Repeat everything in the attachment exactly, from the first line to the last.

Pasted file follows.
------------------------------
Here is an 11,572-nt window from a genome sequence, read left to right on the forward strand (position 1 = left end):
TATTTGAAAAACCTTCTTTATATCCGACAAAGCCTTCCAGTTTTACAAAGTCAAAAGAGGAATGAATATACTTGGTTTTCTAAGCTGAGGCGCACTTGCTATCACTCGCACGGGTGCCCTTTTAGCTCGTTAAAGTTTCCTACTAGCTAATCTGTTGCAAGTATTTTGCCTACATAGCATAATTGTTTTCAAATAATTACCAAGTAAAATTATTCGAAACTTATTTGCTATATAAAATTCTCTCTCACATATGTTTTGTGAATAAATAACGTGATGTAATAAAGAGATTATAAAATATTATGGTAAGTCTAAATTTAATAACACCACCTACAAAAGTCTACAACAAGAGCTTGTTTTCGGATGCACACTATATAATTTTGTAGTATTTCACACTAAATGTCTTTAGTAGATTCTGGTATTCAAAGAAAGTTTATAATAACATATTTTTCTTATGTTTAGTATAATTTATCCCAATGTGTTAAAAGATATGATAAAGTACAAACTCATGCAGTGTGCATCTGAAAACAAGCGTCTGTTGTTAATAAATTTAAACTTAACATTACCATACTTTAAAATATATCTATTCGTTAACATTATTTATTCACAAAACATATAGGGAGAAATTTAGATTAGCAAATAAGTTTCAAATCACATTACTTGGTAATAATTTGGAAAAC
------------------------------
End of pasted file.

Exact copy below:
Here is an 11,572-nt window from a genome sequence, read left to right on the forward strand (position 1 = left end):
TATTTGAAAAACCTTCTTTATATCCGACAAAGCCTTCCAGTTTTACAAAGTCAAAAGAGGAATGAATATACTTGGTTTTCTAAGCTGAGGCGCACTTGCTATCACTCGCACGGGTGCCCTTTTAGCTCGTTAAAGTTTCCTACTAGCTAATCTGTTGCAAGTATTTTGCCTACATAGCATAATTGTTTTCAAATAATTACCAAGTAAAATTATTCGAAACTTATTTGCTATATAAAATTCTCTCTCACATATGTTTTGTGAATAAATAACGTGATGTAATAAAGAGATTATAAAATATTATGGTAAGTCTAAATTTAATAACACCACCTACAAAAGTCTACAACAAGAGCTTGTTTTCGGATGCACACTATATAATTTTGTAGTATTTCACACTAAATGTCTTTAGTAGATTCTGGTATTCAAAGAAAGTTTATAATAACATATTTTTCTTATGTTTAGTATAATTTATCCCAATGTGTTAAAAGATATGATAAAGTACAAACTCATGCAGTGTGCATCTGAAAACAAGCGTCTGTTGTTAATAAATTTAAACTTAACATTACCATACTTTAAAATATATCTATTCGTTAACATTATTTATTCACAAAACATATAGGGAGAAATTTAGATTAGCAAATAAGTTTCAAATCACATTACTTGGTAATAATTTGGAAAAC